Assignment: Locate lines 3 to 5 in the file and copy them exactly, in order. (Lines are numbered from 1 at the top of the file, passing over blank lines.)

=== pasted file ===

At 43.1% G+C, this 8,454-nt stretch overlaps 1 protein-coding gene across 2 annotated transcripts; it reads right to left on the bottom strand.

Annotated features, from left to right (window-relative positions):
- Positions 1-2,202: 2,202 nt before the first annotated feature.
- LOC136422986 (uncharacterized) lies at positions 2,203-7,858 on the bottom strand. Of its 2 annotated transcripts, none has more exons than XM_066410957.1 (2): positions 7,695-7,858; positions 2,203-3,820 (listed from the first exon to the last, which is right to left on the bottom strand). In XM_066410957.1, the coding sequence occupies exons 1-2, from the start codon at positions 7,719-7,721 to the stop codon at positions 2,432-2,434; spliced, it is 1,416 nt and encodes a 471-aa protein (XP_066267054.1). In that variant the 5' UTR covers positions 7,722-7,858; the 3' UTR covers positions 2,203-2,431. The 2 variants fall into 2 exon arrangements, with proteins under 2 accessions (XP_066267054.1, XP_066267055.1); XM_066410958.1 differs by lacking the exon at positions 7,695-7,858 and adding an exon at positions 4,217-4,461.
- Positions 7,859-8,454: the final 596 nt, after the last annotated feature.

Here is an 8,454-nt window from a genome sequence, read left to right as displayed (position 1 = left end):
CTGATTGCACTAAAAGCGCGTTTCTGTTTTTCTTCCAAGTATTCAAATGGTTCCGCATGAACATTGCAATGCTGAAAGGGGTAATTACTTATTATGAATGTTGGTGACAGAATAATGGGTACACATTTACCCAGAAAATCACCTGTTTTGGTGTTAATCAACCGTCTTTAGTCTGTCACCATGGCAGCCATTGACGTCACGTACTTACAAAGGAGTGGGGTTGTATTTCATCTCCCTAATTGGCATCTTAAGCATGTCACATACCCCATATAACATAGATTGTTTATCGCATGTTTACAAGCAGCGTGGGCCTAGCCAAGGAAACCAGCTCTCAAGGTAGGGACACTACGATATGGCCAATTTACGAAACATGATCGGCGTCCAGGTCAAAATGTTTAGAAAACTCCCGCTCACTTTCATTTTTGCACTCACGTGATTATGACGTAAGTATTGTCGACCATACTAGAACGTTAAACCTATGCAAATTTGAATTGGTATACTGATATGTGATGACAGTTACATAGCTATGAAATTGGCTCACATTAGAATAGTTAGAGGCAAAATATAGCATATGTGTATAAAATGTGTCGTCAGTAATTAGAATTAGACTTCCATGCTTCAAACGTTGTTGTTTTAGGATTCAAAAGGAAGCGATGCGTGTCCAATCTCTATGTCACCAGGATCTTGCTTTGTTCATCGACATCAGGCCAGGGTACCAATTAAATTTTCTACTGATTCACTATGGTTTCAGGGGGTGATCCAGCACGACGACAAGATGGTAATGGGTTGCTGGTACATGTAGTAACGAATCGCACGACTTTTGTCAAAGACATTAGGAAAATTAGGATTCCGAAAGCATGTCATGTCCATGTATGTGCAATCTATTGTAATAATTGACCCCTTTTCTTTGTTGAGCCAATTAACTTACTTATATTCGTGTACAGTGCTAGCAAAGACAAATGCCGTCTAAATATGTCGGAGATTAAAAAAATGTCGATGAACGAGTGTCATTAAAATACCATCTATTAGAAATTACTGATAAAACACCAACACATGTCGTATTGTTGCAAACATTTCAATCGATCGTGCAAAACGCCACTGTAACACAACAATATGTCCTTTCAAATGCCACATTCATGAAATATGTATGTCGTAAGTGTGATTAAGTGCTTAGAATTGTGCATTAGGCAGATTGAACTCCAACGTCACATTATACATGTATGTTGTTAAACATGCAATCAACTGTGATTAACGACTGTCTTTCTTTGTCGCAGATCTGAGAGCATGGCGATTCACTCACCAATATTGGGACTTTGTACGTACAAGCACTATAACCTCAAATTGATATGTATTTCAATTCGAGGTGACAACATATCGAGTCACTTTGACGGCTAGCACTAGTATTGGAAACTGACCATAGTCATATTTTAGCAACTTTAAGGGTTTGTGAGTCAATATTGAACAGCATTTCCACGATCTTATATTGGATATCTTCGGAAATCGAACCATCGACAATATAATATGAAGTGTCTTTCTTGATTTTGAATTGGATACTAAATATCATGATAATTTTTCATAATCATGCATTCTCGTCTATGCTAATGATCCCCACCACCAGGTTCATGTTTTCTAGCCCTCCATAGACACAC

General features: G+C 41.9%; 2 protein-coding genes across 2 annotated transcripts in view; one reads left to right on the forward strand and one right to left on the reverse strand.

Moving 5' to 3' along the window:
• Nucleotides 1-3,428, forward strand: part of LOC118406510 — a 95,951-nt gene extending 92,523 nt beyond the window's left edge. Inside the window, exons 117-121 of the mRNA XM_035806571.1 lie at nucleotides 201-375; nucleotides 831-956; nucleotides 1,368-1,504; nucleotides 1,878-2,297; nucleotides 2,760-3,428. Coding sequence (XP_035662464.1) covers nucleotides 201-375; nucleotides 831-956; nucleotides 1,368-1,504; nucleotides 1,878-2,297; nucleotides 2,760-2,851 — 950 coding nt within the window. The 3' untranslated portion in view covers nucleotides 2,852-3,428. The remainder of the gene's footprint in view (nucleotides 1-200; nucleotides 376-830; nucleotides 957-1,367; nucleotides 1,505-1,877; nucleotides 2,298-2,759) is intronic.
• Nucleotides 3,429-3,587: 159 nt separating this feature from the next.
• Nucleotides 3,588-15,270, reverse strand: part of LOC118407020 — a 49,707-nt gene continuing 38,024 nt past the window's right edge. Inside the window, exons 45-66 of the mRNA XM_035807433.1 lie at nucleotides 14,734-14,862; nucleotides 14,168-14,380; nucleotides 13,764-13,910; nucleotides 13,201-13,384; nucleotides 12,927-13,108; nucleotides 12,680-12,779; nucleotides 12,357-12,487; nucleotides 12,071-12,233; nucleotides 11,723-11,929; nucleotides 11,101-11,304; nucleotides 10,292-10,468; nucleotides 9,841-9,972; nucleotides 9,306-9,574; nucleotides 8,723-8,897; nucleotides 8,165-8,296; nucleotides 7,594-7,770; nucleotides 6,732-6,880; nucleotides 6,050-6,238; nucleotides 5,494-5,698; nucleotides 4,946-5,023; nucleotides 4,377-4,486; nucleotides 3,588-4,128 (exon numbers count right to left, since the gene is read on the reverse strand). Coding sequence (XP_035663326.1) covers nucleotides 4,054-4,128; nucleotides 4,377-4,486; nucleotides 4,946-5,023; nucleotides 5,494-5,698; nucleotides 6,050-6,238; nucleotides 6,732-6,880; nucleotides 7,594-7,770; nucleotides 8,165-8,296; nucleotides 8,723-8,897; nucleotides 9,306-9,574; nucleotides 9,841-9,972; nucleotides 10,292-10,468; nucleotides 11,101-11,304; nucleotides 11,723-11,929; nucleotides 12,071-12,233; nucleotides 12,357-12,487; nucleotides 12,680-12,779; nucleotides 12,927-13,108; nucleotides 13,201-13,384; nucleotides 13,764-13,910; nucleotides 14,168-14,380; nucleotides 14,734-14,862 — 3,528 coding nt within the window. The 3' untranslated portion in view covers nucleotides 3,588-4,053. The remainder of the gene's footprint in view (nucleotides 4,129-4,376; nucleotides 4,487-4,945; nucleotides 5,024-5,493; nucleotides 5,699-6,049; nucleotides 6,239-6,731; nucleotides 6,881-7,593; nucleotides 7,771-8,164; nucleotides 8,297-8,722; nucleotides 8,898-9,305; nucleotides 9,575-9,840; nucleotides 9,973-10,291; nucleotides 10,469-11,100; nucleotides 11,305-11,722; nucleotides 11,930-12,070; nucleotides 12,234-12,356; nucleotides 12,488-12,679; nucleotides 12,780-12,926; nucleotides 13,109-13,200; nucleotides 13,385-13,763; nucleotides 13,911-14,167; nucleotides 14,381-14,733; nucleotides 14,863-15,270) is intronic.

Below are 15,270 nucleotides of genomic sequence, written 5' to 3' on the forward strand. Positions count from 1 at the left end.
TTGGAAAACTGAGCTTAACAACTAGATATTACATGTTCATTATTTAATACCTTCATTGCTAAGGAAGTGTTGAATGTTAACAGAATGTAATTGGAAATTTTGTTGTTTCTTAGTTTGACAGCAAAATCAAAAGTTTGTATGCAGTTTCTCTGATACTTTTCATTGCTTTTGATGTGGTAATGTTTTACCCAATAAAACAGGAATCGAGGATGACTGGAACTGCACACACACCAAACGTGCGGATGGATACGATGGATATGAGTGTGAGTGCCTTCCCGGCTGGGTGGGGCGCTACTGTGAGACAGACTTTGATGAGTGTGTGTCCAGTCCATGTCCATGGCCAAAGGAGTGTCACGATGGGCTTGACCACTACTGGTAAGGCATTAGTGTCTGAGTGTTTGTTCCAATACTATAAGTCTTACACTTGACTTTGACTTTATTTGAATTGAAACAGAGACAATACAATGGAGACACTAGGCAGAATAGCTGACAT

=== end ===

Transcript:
- Positions 1-2,202: 2,202 nt before the first annotated feature.
- LOC136422986 (uncharacterized) lies at positions 2,203-7,858 on the bottom strand. Of its 2 annotated transcripts, none has more exons than XM_066410957.1 (2): positions 7,695-7,858; positions 2,203-3,820 (listed from the first exon to the last, which is right to left on the bottom strand). In XM_066410957.1, the coding sequence occupies exons 1-2, from the start codon at positions 7,719-7,721 to the stop codon at positions 2,432-2,434; spliced, it is 1,416 nt and encodes a 471-aa protein (XP_066267054.1). In that variant the 5' UTR covers positions 7,722-7,858; the 3' UTR covers positions 2,203-2,431. The 2 variants fall into 2 exon arrangements, with proteins under 2 accessions (XP_066267054.1, XP_066267055.1); XM_066410958.1 differs by lacking the exon at positions 7,695-7,858 and adding an exon at positions 4,217-4,461.
- Positions 7,859-8,454: the final 596 nt, after the last annotated feature.